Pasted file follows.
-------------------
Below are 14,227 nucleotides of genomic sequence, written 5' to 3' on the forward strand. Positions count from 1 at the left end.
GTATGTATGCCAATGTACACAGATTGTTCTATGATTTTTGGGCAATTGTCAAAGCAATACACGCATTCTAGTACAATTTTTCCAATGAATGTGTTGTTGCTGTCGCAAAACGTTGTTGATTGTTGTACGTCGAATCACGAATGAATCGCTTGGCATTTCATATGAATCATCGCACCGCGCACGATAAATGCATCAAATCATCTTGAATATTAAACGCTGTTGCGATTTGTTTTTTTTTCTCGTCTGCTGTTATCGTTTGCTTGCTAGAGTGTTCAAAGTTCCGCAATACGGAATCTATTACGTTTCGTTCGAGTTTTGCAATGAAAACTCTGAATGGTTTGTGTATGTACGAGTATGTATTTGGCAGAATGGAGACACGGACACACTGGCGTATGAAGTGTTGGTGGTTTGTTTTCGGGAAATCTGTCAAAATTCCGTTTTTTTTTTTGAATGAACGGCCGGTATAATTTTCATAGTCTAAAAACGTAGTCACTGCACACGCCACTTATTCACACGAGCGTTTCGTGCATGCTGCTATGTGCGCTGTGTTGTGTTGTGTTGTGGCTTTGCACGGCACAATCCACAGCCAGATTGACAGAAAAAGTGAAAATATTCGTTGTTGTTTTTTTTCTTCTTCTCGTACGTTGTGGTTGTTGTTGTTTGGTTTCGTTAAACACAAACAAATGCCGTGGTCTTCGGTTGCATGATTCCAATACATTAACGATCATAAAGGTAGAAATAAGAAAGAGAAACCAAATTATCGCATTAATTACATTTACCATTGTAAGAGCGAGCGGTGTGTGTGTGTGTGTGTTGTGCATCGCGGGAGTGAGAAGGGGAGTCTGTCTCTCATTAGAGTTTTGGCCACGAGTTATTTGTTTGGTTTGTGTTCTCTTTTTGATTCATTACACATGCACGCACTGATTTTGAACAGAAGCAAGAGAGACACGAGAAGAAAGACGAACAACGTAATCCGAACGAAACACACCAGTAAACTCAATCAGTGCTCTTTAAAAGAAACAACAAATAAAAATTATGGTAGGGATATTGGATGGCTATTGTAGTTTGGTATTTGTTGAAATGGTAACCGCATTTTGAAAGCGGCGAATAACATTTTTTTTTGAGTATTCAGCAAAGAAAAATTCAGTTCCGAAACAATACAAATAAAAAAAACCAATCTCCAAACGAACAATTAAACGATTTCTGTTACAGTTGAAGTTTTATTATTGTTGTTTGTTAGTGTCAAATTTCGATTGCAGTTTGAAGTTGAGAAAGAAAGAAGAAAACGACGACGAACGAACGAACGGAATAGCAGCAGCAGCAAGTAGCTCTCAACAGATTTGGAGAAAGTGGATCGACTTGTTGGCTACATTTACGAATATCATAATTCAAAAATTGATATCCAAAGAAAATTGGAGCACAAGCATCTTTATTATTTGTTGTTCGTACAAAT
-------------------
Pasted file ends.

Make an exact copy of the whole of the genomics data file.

Below are 14,227 nucleotides of genomic sequence, written 5' to 3' on the forward strand. Positions count from 1 at the left end.
GTATGTATGCCAATGTACACAGATTGTTCTATGATTTTTGGGCAATTGTCAAAGCAATACACGCATTCTAGTACAATTTTTCCAATGAATGTGTTGTTGCTGTCGCAAAACGTTGTTGATTGTTGTACGTCGAATCACGAATGAATCGCTTGGCATTTCATATGAATCATCGCACCGCGCACGATAAATGCATCAAATCATCTTGAATATTAAACGCTGTTGCGATTTGTTTTTTTTTCTCGTCTGCTGTTATCGTTTGCTTGCTAGAGTGTTCAAAGTTCCGCAATACGGAATCTATTACGTTTCGTTCGAGTTTTGCAATGAAAACTCTGAATGGTTTGTGTATGTACGAGTATGTATTTGGCAGAATGGAGACACGGACACACTGGCGTATGAAGTGTTGGTGGTTTGTTTTCGGGAAATCTGTCAAAATTCCGTTTTTTTTTTTGAATGAACGGCCGGTATAATTTTCATAGTCTAAAAACGTAGTCACTGCACACGCCACTTATTCACACGAGCGTTTCGTGCATGCTGCTATGTGCGCTGTGTTGTGTTGTGTTGTGGCTTTGCACGGCACAATCCACAGCCAGATTGACAGAAAAAGTGAAAATATTCGTTGTTGTTTTTTTTCTTCTTCTCGTACGTTGTGGTTGTTGTTGTTTGGTTTCGTTAAACACAAACAAATGCCGTGGTCTTCGGTTGCATGATTCCAATACATTAACGATCATAAAGGTAGAAATAAGAAAGAGAAACCAAATTATCGCATTAATTACATTTACCATTGTAAGAGCGAGCGGTGTGTGTGTGTGTGTGTTGTGCATCGCGGGAGTGAGAAGGGGAGTCTGTCTCTCATTAGAGTTTTGGCCACGAGTTATTTGTTTGGTTTGTGTTCTCTTTTTGATTCATTACACATGCACGCACTGATTTTGAACAGAAGCAAGAGAGACACGAGAAGAAAGACGAACAACGTAATCCGAACGAAACACACCAGTAAACTCAATCAGTGCTCTTTAAAAGAAACAACAAATAAAAATTATGGTAGGGATATTGGATGGCTATTGTAGTTTGGTATTTGTTGAAATGGTAACCGCATTTTGAAAGCGGCGAATAACATTTTTTTTTGAGTATTCAGCAAAGAAAAATTCAGTTCCGAAACAATACAAATAAAAAAAACCAATCTCCAAACGAACAATTAAACGATTTCTGTTACAGTTGAAGTTTTATTATTGTTGTTTGTTAGTGTCAAATTTCGATTGCAGTTTGAAGTTGAGAAAGAAAGAAGAAAACGACGACGAACGAACGAACGGAATAGCAGCAGCAGCAAGTAGCTCTCAACAGATTTGGAGAAAGTGGATCGACTTGTTGGCTACATTTACGAATATCATAATTCAAAAATTGATATCCAAAGAAAATTGGAGCACAAGCATCTTTATTATTTGTTGTTCGTACAAAT